What I did on my summer vacation, 1860s

May 31, 2019

Susanna Newbould (1821-1882) was “Aunt Sue,” the popular editor of the popular puzzle column in Robert Merry’s Museum and contributor to various periodicals for children and for adults. While known for her puzzles (she also edited the puzzle column in Woodworth’s Youth’s Cabinet and her collections of puzzles for children were reprinted into the 1880s), Newbould also wrote lively letters published in various American periodicals.

So lively, in fact, that when the author of Haney’s Guide to Authorship wanted to include an example of the “off-hand, dashing style” often adopted by female writers, Newbould’s was one chosen; she was at the time contributing to Haney’s Journal.

It’s vintage Aunt Sue: casual, intimate. Newbould was married to a prosperous Brooklyn merchant and in the summer often spent weeks in the relative coolness of a house at the beach. The letter begins with a description of a children’s game—and of a young child’s amusing version of it. It ends with a vivid description of leisure moments at a beach resort. (Relaxed as they were, however, there’s still an attempt to ensure that nobody’s dancing on the Sabbath.)

I haven’t yet discovered when the letter was written. It doesn’t appear to have been published in Haney’s Journal. But it’s a look at what middle-class New Yorkers did on their summer vacations in the 1860s.


You want to know what I’ve been doing. Well, I’ve been to Long Branch; that is n’t much to tell of, but being there I went to a Clam-bake; that was splendid!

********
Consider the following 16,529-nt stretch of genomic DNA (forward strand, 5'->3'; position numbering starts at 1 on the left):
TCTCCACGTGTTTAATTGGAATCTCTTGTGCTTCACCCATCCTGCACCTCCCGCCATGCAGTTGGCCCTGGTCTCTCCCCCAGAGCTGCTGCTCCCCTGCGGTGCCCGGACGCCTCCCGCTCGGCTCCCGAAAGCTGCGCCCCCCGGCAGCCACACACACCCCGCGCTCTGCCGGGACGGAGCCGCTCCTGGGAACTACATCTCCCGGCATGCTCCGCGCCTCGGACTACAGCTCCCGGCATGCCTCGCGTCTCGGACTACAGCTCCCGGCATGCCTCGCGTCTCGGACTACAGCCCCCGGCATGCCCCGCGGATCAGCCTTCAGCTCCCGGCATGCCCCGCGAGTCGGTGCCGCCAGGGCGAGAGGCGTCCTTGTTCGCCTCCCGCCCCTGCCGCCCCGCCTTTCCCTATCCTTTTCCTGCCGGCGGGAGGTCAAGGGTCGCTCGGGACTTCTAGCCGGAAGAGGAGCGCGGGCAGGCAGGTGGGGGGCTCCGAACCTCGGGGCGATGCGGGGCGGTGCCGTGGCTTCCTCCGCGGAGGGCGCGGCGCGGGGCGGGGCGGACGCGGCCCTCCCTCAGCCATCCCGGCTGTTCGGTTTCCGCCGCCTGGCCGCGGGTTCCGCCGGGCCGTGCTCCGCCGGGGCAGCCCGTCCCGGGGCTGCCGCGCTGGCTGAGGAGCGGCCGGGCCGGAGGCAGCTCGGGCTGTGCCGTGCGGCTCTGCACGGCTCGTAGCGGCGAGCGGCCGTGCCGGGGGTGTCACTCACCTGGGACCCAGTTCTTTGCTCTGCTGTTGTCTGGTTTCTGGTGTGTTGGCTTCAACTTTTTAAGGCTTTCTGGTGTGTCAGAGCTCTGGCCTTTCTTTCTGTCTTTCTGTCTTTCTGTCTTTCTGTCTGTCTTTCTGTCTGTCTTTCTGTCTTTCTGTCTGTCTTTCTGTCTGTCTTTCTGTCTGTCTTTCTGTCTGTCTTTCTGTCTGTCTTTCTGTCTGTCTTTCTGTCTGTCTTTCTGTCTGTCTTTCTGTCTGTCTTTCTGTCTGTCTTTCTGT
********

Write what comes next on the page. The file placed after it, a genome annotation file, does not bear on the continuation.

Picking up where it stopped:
All day Friday the boys were building upon the beach a pyramid of dead trees, chips, brush, etc., until its altitude was imposing. Saturday, P. M., some of us buried beds of clams in the sand and piled brush and chips over them—about 9 P. M., we mustered our household, and walked or rode to the beach; the clam-fires were started—the moon shone—the waves washed merrily up beside us—the neighbors from far and near gathered on the bluff above us, and looked like a human fence against the moonlit sky. The kettle of coffee (milked and sweetened) was set upon the fire—the table (brought down by some of the men) spread with cups, etc.—But you need n’t think we sat round about it! no, indeed! We spread our shawls, cloaks, etc., on the sand, and made that our divan. When the clams were roasted, and the fires consequently pretty well burnt out, we started the bonfire, which lasted while we ate our supper. Did n’t it taste nice—not the bonfire, but the supper—a pailful of home-made bread and butter, delicious hot coffee, and the finest of roast clams. Afterwards, the men (farm hands) gathered up the debris, and we sang glees, choruses, etc., etc., till our beautiful bonfire was burnt out; then we went home and finished with a grand dance at the house. We had to hurry up “the Lancers,” so as not to trench upon Sunday morning.

At a quarter to twelve we all scattered like several Cinderellas; I didn’t see any glass slippers about next morning, so presume there was “nobody hurt.”

Then the sailing parties—the pic-nics—the cold chicken, and apple and blackberry pies under the spreading trees on the banks of “Pleasure Bay”—the crabbing parties—the riding to the crabbing-pond in the farm wagon, cushioned with straw; crinoline interdicted—the jolts, the small shrieks, “whose feet are these?”—the mud. “Get-t-ape”—“crack”—and down the little hill we go, over the rattlety-bang bridge—chunk-chunk-rattle-bangeety-bang—“ow—w—ch!” [“]Glorry-y-gl-orr-y-hal-ly-loo-woo-woo-woo-oo-oo-yah!” Oh! Oh! was n’t it fun? do n’t you wish you’d been there? Likewise, at the crab supper afterwards. I was.

Aunt Sue.

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